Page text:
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Items: 1 to 20 of 101

1.

Highly pathogenic H5N1 influenza virus can enter the central nervous system and induce neuroinflammation and neurodegeneration.

Jang H, Boltz D, Sturm-Ramirez K, Shepherd KR, Jiao Y, Webster R, Smeyne RJ.

Proc Natl Acad Sci U S A. 2009 Aug 18;106(33):14063-8. doi: 10.1073/pnas.0900096106.

2.

Induction of microglia activation after infection with the non-neurotropic A/CA/04/2009 H1N1 influenza virus.

Sadasivan S, Zanin M, O'Brien K, Schultz-Cherry S, Smeyne RJ.

PLoS One. 2015 Apr 10;10(4):e0124047. doi: 10.1371/journal.pone.0124047.

3.

Comparison of temporal and spatial dynamics of seasonal H3N2, pandemic H1N1 and highly pathogenic avian influenza H5N1 virus infections in ferrets.

van den Brand JM, Stittelaar KJ, van Amerongen G, Reperant L, de Waal L, Osterhaus AD, Kuiken T.

PLoS One. 2012;7(8):e42343. doi: 10.1371/journal.pone.0042343.

4.

Inflammatory effects of highly pathogenic H5N1 influenza virus infection in the CNS of mice.

Jang H, Boltz D, McClaren J, Pani AK, Smeyne M, Korff A, Webster R, Smeyne RJ.

J Neurosci. 2012 Feb 1;32(5):1545-59. doi: 10.1523/JNEUROSCI.5123-11.2012.

5.

Domestic pigs have low susceptibility to H5N1 highly pathogenic avian influenza viruses.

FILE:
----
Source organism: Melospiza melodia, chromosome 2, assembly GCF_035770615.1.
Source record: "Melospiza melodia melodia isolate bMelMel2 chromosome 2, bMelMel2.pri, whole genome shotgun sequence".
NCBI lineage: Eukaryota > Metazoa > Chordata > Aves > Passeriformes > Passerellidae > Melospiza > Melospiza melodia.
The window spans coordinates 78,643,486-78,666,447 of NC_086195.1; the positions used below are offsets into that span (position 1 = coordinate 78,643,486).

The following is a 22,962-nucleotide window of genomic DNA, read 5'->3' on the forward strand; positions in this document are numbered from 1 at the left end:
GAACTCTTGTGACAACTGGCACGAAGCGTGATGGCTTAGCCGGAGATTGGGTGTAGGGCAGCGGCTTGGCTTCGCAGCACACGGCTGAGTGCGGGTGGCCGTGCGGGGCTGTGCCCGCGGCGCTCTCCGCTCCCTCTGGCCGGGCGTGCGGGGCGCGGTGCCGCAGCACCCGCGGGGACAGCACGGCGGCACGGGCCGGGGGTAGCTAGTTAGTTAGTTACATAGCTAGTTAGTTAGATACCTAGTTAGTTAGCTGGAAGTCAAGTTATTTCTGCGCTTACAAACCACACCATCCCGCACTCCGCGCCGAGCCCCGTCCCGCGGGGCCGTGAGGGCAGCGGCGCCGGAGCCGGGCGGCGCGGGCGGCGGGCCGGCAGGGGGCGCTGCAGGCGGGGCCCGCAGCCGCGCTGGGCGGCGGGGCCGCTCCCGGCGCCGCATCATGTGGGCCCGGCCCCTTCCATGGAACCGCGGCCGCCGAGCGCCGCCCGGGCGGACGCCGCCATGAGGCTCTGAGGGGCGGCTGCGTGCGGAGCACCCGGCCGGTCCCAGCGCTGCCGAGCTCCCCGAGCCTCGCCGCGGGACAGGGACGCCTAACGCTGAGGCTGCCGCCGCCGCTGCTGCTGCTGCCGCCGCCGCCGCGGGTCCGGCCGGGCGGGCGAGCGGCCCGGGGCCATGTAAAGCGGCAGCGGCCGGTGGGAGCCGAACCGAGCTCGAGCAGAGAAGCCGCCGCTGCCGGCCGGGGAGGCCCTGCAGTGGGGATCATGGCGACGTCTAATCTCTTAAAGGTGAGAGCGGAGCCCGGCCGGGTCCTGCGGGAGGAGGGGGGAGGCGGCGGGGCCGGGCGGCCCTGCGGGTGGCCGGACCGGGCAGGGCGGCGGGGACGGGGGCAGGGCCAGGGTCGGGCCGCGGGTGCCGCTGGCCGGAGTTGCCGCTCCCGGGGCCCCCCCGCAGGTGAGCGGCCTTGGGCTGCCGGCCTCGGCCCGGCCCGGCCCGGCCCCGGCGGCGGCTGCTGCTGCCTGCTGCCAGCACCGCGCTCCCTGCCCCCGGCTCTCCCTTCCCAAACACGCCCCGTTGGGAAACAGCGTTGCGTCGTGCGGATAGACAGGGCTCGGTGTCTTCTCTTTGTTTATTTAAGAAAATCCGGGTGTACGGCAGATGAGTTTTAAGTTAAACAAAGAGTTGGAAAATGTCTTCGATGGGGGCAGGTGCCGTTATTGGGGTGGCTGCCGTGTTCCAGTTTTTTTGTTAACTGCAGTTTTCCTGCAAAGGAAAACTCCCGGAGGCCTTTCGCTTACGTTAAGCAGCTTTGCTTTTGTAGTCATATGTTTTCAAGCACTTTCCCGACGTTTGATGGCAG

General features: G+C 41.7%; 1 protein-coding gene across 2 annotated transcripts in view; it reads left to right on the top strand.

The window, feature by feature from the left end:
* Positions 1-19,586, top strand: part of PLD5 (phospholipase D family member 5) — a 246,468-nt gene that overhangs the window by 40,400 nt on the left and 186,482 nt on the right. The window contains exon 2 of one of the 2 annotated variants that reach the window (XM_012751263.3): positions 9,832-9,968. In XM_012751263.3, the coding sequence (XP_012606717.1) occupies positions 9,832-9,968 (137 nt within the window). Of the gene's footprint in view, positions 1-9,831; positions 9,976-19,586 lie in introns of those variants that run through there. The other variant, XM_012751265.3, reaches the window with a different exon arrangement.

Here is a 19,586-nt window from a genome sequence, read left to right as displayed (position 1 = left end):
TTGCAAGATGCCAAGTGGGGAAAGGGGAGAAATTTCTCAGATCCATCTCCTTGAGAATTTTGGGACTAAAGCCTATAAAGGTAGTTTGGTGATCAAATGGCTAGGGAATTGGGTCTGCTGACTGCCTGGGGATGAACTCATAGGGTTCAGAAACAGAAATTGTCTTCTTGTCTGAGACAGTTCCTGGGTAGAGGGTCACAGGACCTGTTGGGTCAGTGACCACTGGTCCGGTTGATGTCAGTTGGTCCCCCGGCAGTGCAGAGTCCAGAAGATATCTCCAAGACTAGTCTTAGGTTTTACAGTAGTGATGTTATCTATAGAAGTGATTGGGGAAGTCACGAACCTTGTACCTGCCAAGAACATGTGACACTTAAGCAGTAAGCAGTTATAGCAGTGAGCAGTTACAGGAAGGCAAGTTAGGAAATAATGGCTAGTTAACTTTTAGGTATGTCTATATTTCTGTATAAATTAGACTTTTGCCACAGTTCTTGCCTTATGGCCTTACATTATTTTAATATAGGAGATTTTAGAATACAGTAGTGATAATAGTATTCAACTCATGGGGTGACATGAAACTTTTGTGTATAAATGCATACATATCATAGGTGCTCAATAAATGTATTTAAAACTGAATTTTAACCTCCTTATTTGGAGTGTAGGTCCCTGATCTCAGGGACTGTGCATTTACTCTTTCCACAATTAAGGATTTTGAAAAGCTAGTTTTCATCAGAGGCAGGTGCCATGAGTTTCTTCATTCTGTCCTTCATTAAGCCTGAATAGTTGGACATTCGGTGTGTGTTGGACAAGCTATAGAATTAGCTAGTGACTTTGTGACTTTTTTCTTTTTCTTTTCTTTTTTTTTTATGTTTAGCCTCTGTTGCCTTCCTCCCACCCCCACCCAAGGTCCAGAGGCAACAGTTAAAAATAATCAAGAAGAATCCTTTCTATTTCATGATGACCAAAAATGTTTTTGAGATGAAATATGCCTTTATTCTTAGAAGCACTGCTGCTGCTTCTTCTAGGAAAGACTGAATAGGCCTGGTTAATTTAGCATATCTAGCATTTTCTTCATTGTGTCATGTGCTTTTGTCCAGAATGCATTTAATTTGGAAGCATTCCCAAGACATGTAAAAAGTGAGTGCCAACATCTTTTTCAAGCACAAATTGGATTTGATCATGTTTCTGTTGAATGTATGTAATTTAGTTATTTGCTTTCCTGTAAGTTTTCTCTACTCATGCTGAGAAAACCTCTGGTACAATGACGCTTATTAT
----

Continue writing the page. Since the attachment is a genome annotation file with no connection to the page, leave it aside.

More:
Lipatov AS, Kwon YK, Sarmento LV, Lager KM, Spackman E, Suarez DL, Swayne DE.

PLoS Pathog. 2008 Jul 11;4(7):e1000102. doi: 10.1371/journal.ppat.1000102.

6.

Human H7N9 and H5N1 influenza viruses differ in induction of cytokines and tissue tropism.

Meliopoulos VA, Karlsson EA, Kercher L, Cline T, Freiden P, Duan S, Vogel P, Webby RJ, Guan Y, Peiris M, Thomas PG, Schultz-Cherry S.

J Virol. 2014 Nov;88(22):12982-91. doi: 10.1128/JVI.01571-14.

7.

Highly pathogenic avian influenza A H5N1 and pandemic H1N1 virus infections have different phenotypes in Toll-like receptor 3 knockout mice.

Leung YH, Nicholls JM, Ho CK, Sia SF, Mok CK, Valkenburg SA, Cheung P, Hui KP, Chan RW, Guan Y, Akira S, Peiris JS.

J Gen Virol. 2014 Sep;95(Pt 9):1870-9. doi: 10.1099/vir.0.066258-0.

8.

In vitro and in vivo efficacy of fluorodeoxycytidine analogs against highly pathogenic avian influenza H5N1, seasonal, and pandemic H1N1 virus infections.

Kumaki Y, Day CW, Smee DF, Morrey JD, Barnard DL.

Antiviral Res. 2011 Nov;92(2):329-40. doi: 10.1016/j.antiviral.2011.09.001.

9.

Disease severity is associated with differential gene expression at the early and late phases of infection in nonhuman primates infected with different H5N1 highly pathogenic avian influenza viruses.

Muramoto Y, Shoemaker JE, Le MQ, Itoh Y, Tamura D, Sakai-Tagawa Y, Imai H, Uraki R, Takano R, Kawakami E, Ito M, Okamoto K, Ishigaki H, Mimuro H, Sasakawa C, Matsuoka Y, Noda T, Fukuyama S, Ogasawara K, Kitano H, Kawaoka Y.

J Virol. 2014 Aug;88(16):8981-97. doi: 10.1128/JVI.00907-14.

10.

Different infection routes of avian influenza A (H5N1) virus in mice.

Sun R, Luo J, Gao Y, He H.

Integr Zool. 2009 Dec;4(4):402-8. doi: 10.1111/j.1749-4877.2009.00178.x.